Some people seem dissuaded by this book because it is highly regarded as the ultimate postmodern novel. And it is, really, if you have any experience with postmodern theory then there are about 10-20 different paper topics one could make from this book alone. Believe me, I did one of them in a single frenzied Sunday afternoon sitting at an IHOP during finals. And I got an A, because as I said, this is rich postmodern reading.
But even if you could not give less of a crap about postmodernism (and I'm sure there are plenty of you out there), this is still a great novel. Because at the crux of this novel are two themes we can all identify with: the meaning of and dissipation of the nuclear family and the fear of death. And it's put together in this witty (if sometimes hard to access) package that it genuinely a pleasure to read.
This is my third DeLillo novel, and I can see why it is regarded as his very best, even if personally I liked Libra just a bit more. DeLillo is a writer whose sense of irony and well-placed word play makes his writing seem alive and vibrant, pulsating and electric, even where the plot seemingly lags. His characters are composites of people who are so distinctly absurd that you know they probably do exist somewhere, absurdity aside. I would readily recommend this book to anyone interested in contemporary literature, and especially to students of literary theory.
That's the mark of this book's quality: you can read it for theory or you can read it for pleasure, and either reading would be equally enriching.(less)
I read this book very quickly over a couple days. I picked it up on impulse, having always wanted to read another book by Nabokov and having been intr...moreI read this book very quickly over a couple days. I picked it up on impulse, having always wanted to read another book by Nabokov and having been intrigued by the synopsis.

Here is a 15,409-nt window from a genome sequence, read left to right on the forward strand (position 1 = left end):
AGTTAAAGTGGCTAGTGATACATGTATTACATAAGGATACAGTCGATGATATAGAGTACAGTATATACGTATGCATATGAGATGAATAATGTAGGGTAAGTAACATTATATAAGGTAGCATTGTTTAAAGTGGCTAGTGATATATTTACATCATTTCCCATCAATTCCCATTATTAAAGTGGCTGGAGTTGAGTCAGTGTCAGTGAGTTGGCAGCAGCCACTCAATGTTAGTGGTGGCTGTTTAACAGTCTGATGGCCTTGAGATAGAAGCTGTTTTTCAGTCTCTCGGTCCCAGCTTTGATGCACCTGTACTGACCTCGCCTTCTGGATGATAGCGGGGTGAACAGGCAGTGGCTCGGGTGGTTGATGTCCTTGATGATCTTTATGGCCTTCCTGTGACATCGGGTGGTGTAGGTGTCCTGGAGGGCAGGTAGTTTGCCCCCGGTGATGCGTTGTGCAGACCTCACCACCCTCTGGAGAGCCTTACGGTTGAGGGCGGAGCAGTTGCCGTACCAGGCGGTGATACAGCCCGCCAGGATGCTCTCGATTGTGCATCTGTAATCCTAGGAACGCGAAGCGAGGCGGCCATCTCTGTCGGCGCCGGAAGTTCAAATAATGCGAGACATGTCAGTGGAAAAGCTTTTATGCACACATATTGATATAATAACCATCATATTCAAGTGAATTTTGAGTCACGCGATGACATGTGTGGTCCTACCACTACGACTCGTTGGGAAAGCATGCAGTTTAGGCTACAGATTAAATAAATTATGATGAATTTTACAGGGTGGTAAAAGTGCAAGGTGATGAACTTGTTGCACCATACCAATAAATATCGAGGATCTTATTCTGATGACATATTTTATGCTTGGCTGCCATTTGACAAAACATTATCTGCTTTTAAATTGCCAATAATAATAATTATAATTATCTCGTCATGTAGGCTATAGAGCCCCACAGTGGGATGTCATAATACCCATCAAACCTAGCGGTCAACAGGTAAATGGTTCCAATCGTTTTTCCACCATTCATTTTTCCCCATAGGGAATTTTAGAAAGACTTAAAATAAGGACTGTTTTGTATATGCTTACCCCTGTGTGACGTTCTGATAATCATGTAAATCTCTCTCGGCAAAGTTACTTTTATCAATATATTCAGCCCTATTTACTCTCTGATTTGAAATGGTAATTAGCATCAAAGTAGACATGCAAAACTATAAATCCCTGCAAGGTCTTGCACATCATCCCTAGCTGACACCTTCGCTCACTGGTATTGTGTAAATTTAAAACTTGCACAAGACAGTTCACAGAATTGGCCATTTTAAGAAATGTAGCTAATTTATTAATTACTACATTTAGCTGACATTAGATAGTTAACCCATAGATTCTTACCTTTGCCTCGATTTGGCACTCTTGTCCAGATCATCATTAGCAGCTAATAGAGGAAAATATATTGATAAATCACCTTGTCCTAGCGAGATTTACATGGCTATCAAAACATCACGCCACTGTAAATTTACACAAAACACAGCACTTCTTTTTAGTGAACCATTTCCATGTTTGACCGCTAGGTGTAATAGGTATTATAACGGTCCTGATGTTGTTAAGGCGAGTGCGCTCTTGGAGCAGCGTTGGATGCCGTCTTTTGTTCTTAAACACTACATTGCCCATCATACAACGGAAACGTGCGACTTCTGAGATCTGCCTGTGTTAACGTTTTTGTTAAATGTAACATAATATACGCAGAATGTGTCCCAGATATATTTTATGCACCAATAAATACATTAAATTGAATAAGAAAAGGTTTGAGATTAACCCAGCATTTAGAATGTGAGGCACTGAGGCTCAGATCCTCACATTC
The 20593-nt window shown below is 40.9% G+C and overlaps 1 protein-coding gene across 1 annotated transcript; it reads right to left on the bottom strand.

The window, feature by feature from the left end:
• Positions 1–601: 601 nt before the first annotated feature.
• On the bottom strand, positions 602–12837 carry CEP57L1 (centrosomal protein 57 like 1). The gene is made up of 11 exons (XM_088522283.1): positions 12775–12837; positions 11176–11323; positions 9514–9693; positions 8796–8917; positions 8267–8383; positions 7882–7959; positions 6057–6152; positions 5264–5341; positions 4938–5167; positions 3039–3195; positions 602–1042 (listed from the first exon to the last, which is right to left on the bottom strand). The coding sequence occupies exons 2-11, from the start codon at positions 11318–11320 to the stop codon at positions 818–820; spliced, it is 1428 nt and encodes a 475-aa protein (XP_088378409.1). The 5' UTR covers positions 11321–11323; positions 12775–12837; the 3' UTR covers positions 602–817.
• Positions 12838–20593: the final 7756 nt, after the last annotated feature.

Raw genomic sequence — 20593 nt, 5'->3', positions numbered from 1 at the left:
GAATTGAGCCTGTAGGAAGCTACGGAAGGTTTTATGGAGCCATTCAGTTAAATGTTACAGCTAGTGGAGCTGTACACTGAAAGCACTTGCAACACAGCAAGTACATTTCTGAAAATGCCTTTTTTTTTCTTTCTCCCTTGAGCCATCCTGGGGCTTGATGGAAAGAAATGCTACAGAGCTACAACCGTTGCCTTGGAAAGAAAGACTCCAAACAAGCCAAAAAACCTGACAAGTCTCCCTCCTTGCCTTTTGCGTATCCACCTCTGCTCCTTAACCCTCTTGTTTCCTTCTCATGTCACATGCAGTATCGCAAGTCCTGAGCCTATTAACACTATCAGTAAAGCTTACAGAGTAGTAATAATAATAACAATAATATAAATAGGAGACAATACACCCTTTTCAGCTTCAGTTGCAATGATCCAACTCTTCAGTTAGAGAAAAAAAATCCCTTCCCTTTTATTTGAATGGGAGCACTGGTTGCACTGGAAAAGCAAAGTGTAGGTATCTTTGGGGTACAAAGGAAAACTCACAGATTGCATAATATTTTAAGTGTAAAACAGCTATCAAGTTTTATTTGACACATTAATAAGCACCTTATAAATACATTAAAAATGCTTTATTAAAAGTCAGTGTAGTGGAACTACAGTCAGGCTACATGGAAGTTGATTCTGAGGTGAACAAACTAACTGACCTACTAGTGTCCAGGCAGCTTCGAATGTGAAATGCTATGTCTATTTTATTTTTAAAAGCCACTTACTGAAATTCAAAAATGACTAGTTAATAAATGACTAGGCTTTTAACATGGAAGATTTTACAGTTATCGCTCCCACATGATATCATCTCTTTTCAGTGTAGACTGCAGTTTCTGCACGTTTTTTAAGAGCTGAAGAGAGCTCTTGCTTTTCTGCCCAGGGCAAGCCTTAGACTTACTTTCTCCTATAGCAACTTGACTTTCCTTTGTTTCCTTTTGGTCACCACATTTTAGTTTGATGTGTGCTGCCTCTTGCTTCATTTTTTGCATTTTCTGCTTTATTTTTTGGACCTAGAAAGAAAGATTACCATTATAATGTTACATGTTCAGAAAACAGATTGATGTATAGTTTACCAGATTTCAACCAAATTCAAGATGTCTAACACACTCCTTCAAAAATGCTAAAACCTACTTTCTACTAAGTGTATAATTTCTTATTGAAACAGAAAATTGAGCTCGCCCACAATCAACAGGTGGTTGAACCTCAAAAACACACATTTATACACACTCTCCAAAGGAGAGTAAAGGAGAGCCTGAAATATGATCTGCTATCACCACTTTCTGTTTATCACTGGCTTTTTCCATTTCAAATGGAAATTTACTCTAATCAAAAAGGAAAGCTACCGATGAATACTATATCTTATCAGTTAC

Oddly enough, one of the most interesting parts of this book was the introduction by John Banville, which chronicled the novels place within Nabokov's career and it's possible relation to Nabokov's later works, including Lolita. More specifically, it highlights the way that the parasitic relationship in this novel may have been a precursor to the relationship investigated in Lolita, only in this novel, Margot is a cunning (if not very smart) and vile active participant in Albert Albinus' demise.
Unrelated sidenote: Albert Albinus? Humbert Humbert? Axel Rex? I'll gladly take any comments related to the meaning behind Nabokov's obsession with mirroring names.
I didn't like this novel as much as Lolita, but only because it DID read to me a bit like just that: a precursor to a greater idea. In this novel, Nabokov seems to be toying with the idea of female power and of male justification for reprehensible behavior, themes that will be investigated to much greater effect later and which might not have been so deeply developed were it not for novels like this one.
Albert Albinus is at least slightly sympathetic. One can see the wheels turning within him and warning him that the decisions he's making are destructive and loathsome. One can see his moment's hesitation in considering a proper route of action. His conscience is visible. The drama and tragedy comes in his continued failure to obey these impulses, particularly in the face of Margot's calculating seducation and continued moral decline. Her and Axel Rex make for some truly perilous villains, and it is obvious from the start that a man like Albinus will not be able to stand up to the terror they will impose upon him.
The strength in this book comes from the quality of Nabokov's prose, which anyone who has had the pleasure of reading a Nabokov novel is familiar with. I look forward to reading other Nabokov novels, as this one has really whetted my appetite for more. It might be a good place to start if one is interested in reading beyond Lolita.(less)